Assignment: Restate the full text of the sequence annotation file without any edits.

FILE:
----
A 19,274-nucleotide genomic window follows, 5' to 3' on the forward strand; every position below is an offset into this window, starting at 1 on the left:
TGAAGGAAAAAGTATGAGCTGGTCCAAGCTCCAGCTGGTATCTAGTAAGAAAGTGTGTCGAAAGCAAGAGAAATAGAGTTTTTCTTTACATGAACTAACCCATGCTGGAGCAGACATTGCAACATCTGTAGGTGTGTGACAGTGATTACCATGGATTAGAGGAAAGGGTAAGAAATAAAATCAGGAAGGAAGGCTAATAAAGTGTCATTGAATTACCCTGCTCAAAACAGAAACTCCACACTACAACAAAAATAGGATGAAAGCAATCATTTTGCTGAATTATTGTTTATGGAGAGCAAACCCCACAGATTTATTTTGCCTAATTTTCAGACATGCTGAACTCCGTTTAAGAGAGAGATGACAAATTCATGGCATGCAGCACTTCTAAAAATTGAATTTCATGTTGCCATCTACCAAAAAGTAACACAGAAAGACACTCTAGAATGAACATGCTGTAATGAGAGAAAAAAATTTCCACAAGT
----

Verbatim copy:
A 19,274-nucleotide genomic window follows, 5' to 3' on the forward strand; every position below is an offset into this window, starting at 1 on the left:
TGAAGGAAAAAGTATGAGCTGGTCCAAGCTCCAGCTGGTATCTAGTAAGAAAGTGTGTCGAAAGCAAGAGAAATAGAGTTTTTCTTTACATGAACTAACCCATGCTGGAGCAGACATTGCAACATCTGTAGGTGTGTGACAGTGATTACCATGGATTAGAGGAAAGGGTAAGAAATAAAATCAGGAAGGAAGGCTAATAAAGTGTCATTGAATTACCCTGCTCAAAACAGAAACTCCACACTACAACAAAAATAGGATGAAAGCAATCATTTTGCTGAATTATTGTTTATGGAGAGCAAACCCCACAGATTTATTTTGCCTAATTTTCAGACATGCTGAACTCCGTTTAAGAGAGAGATGACAAATTCATGGCATGCAGCACTTCTAAAAATTGAATTTCATGTTGCCATCTACCAAAAAGTAACACAGAAAGACACTCTAGAATGAACATGCTGTAATGAGAGAAAAAAATTTCCACAAGT